All About the Breed Formosan

Have you recently fallen for the Formosan or do you simply love rare breeds? Learn all about the breed here, including: breed history, personality traits, train-ability, benefits and disadvantages of the breed, and common health concerns.

Also known as the Formosan Mountain Dog, Taiwan Dog, and the Native Taiwan Dog, the Formosan is an intelligent and friendly breed.

But how do you know whether you are ready to purchase a pet and if this breed is right for you?

This information is absolutely necessary in making the decision to purchase a pet.

History

While the exact origin of the Formosan has not been well documented, enthusiasts believe that the breed dates back as far as 17th century Taiwan, though this has never been proven scientifically or otherwise.

Throughout its history, the Formosan has been most commonly used for hunting, tracking, and retrieving game such as duck and raccoon and as a watch and guard dog, proving its superior abilities to work while providing gentle companionship.

Today, while the Formosan has attained an underground popularity as a dog nearly impossible to obtain, the breed remains extremely rare outside of its native Taiwan.

Personality Traits

Best known for its friendly and outgoing nature, the Formosan is a genuinely happy breed. These dogs thrive on strong and dependable relationships with humans, and often look to their owner for guidance and support. The Formosan is highly intelligent and generally very easy to train. As a pet, the Formosan is obedient, loyal, loving, and affectionate.

This breed is not suited for full-time indoor or apartment living, as it enjoys spending time outdoors, playing games such as fetch and tug-of-war, and having plenty of room to roam, run, and play.

Train-ability

Due to its eagerness to please and impress its owner and willingness to learn, the Formosan generally responds well to basic training and commands. These bright dogs have the ability to learn to perform most any task their trainer is willing to take the time to teach.

Establishing immediate trust and respect is key to successfully training the Formosan. This breed can be somewhat sensitive to criticism and respond best to positive reinforcement and reward-based training.

Benefits and Disadvantages of the Breed

There are many benefits to owning a Formosan, such as its no hassle, low maintenance coat. These intelligent dogs are easy to train, obedient by nature, and capable of learning to perform many impressive tricks and tasks. When properly socialized from a young age, the Formosan gets along well with small children and other pets.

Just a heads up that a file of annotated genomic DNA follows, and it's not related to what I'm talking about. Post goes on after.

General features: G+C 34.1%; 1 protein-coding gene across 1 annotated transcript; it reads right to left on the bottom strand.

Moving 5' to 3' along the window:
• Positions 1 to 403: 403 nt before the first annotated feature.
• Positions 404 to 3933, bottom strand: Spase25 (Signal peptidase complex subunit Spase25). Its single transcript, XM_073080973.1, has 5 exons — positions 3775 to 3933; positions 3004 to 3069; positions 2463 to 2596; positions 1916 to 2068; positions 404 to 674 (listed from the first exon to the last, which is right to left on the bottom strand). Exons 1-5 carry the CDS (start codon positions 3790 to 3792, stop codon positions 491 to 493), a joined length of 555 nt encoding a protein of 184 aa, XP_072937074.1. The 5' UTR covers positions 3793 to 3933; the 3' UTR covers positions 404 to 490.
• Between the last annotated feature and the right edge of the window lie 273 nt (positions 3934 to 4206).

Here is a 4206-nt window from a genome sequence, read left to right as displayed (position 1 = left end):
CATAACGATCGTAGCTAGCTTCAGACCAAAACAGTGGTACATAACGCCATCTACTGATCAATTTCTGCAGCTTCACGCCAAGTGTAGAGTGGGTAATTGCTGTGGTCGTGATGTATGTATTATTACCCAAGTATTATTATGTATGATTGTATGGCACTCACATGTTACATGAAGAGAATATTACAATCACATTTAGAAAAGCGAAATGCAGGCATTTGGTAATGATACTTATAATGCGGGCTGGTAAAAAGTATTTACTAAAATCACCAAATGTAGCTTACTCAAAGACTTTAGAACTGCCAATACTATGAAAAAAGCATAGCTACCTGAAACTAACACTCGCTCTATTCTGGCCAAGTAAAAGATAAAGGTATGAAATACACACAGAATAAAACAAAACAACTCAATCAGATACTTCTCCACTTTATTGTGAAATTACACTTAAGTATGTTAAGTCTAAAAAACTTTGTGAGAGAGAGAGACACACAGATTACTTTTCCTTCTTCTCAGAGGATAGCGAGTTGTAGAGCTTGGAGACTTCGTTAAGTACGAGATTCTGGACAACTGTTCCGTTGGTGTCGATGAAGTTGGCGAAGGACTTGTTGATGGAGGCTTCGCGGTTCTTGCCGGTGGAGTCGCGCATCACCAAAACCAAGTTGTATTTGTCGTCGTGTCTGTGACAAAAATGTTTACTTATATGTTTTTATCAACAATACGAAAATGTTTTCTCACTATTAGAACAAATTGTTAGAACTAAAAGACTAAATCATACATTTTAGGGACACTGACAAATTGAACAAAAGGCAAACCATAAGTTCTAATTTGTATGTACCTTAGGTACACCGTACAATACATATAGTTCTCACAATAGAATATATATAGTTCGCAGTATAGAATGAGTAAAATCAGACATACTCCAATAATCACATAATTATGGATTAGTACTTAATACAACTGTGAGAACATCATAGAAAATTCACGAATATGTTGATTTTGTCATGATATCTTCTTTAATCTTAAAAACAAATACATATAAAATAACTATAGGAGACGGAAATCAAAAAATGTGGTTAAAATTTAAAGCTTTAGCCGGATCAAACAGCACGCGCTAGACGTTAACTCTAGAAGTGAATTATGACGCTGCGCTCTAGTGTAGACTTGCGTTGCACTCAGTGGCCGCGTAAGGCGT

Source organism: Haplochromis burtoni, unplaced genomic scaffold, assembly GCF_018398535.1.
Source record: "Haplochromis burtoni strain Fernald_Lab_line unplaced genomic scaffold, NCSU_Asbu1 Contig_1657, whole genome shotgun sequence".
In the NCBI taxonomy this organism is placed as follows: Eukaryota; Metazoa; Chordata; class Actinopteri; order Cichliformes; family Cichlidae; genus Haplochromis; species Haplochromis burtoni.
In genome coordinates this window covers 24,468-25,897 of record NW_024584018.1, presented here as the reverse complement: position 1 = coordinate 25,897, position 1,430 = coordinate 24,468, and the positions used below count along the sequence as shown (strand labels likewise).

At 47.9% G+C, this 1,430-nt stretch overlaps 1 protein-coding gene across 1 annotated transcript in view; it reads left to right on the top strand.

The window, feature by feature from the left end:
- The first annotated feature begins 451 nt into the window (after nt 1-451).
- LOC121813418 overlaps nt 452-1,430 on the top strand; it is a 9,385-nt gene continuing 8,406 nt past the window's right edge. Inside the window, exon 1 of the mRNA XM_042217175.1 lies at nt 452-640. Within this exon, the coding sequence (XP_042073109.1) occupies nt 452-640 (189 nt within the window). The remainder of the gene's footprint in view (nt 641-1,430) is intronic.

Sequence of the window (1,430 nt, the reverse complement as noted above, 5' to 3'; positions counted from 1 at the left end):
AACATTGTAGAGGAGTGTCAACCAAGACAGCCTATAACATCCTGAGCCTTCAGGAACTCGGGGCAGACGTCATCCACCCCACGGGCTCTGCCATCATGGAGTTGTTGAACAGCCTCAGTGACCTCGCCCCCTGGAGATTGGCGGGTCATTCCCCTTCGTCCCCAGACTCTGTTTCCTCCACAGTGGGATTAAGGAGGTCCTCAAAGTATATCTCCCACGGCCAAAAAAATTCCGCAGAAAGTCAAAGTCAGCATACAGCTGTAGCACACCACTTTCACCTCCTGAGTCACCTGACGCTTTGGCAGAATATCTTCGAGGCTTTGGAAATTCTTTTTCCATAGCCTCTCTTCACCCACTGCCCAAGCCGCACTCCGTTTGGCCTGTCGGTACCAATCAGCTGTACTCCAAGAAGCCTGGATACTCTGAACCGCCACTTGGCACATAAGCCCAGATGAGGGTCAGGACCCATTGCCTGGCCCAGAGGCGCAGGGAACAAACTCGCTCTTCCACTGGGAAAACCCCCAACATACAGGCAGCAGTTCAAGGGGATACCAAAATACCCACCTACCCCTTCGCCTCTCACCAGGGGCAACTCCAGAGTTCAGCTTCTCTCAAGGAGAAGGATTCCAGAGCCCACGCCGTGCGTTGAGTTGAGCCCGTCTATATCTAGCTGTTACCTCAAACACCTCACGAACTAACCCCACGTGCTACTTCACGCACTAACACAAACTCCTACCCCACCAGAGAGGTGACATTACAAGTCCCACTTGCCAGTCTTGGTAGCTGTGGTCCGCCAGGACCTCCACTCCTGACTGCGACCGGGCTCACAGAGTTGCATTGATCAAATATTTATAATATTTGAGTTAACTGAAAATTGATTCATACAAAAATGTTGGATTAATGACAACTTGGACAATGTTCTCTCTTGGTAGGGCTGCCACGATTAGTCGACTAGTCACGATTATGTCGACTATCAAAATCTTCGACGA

This breed is alert and aware of its surroundings, making an incredible watch and guard dog by announcing the arrival of guests and unwanted visitors, and serving as a deterrent to would-be intruders. The Formosan is obedient, loyal, loving, and highly affectionate, making an excellent working dog, family pet, and companion alike.

Unfortunately, there are also disadvantages to owning a Formosan. This energetic and athletic breed requires large amounts of daily exercise and room to run and play outdoors, especially when under two years of age.

Anyone wishing to purchase this breed lacking the adequate amount of time and space to dedicate to the dog is strongly advised against doing so. A Formosan not receiving the proper amount of exercise and space will often act out by destroying property, chewing, barking, whining, and ignoring basic training such as housebreaking.

The Formosan has a strong instinct to hunt and will occasionally indulge in a good chase. When on the run, these dogs are very quick, and may pose a threat to other animals, neighborhood pets, and small woodland creatures. The Formosan must be leashed or properly secured at all times when outdoors.

As previously mentioned, the Formosan remains extremely rare outside of its native Taiwan and can prove quite difficult to obtain. Individuals seeking to purchase this breed often encounter such challenges as inability to locate a breeder, very high prices, and being placed on long waiting lists.

Common Health Concerns

While the Formosan is typically known as a healthy and hearty breed, they do suffer from a few health problems, including: hip dysplasia, likeliness to develop cancer, entropian - folding inward of the eye lid, ectropian - folding outward of the eye lid, cryptorchidism - failure of one or both of the testicles to fully descend, and bloat.

Now that you know all about the breed, do you think you are ready to own a Formosan?

Remember, purchasing a pet is a big decision and should be discussed thoroughly and seriously with your entire family.